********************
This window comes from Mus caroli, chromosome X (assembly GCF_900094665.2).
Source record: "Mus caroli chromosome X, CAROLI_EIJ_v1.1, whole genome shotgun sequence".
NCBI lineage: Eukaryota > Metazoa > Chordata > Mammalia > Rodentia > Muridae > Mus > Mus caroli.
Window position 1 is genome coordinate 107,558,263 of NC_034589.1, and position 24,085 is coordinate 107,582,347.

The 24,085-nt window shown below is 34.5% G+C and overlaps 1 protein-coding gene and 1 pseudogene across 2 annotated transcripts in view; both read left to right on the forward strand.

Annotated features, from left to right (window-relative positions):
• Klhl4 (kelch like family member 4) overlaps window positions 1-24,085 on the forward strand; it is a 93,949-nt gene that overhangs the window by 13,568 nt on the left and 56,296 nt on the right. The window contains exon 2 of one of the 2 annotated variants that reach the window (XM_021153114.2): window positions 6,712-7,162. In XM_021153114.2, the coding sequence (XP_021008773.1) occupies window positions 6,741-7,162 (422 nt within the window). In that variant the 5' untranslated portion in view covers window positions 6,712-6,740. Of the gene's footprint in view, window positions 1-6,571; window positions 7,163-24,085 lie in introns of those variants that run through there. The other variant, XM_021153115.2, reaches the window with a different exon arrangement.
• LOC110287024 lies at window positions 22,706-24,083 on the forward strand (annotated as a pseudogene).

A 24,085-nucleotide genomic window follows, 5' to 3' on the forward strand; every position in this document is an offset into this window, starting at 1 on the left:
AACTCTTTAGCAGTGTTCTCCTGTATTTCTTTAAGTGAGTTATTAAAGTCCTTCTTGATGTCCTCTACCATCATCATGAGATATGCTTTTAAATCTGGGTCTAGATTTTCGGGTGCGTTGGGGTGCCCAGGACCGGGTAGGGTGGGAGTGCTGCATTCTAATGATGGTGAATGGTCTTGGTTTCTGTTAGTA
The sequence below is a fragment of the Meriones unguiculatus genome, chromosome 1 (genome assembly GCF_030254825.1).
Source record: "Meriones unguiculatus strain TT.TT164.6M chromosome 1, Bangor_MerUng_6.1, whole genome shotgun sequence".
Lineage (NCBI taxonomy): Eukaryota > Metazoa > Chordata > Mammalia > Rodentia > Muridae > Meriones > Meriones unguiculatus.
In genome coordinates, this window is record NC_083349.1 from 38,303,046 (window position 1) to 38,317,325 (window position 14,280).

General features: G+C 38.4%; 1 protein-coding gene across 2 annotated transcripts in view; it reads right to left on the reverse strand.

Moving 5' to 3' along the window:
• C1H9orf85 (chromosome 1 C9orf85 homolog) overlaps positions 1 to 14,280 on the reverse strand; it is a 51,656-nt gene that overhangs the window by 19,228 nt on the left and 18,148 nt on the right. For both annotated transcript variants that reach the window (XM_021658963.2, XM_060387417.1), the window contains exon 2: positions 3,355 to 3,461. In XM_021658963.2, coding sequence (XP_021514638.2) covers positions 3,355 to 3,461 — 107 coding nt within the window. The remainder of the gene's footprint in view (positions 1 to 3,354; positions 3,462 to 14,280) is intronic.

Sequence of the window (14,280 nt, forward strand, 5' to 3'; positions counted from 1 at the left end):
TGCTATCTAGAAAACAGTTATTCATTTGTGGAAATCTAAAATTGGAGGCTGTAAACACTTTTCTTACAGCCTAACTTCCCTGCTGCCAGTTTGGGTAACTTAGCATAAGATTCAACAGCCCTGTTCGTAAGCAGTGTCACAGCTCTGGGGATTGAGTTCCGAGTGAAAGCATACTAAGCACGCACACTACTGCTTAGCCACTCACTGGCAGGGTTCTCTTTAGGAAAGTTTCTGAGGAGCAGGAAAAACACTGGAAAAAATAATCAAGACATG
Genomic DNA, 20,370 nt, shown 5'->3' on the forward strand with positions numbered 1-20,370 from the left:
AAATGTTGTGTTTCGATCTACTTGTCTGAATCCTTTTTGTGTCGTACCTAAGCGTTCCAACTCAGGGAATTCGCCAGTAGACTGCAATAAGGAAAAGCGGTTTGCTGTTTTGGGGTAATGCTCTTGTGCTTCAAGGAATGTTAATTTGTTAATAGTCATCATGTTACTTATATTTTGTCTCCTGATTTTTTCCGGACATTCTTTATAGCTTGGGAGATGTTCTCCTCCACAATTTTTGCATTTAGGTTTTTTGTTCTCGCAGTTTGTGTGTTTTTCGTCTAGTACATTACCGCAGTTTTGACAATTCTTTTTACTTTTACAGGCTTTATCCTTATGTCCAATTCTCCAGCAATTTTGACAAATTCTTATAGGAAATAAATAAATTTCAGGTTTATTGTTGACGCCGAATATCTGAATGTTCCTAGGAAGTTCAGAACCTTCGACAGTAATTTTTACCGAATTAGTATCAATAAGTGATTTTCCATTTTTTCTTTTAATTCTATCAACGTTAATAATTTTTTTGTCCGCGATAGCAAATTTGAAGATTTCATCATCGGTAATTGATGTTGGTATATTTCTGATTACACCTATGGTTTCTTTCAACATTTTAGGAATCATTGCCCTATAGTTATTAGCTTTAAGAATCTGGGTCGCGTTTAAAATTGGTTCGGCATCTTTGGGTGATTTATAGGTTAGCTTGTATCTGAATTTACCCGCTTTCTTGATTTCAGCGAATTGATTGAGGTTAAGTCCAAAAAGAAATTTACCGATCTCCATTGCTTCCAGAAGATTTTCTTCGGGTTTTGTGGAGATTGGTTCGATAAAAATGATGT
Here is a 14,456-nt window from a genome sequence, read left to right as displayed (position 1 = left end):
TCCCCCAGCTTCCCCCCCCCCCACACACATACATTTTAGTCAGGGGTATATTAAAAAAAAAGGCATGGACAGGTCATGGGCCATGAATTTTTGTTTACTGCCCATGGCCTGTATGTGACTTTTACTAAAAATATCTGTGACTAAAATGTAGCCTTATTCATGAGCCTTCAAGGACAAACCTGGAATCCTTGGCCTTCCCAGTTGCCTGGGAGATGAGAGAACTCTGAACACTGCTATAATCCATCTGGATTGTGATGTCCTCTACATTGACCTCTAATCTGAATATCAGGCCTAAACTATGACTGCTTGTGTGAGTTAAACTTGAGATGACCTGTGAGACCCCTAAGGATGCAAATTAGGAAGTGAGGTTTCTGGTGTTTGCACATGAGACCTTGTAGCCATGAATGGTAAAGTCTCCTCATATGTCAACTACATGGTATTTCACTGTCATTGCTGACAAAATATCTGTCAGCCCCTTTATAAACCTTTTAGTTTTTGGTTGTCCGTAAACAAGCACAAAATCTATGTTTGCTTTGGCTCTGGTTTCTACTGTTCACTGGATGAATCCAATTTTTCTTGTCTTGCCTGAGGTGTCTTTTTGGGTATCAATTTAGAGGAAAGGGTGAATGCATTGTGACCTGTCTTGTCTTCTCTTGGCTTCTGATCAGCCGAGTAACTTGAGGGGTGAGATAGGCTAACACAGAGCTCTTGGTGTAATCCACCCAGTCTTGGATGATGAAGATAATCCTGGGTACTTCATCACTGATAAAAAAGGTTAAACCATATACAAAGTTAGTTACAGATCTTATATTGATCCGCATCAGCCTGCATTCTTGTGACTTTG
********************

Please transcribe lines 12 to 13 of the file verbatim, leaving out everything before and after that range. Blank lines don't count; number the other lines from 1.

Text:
Source record: "Meriones unguiculatus strain TT.TT164.6M chromosome 1, Bangor_MerUng_6.1, whole genome shotgun sequence".
Lineage (NCBI taxonomy): Eukaryota > Metazoa > Chordata > Mammalia > Rodentia > Muridae > Meriones > Meriones unguiculatus.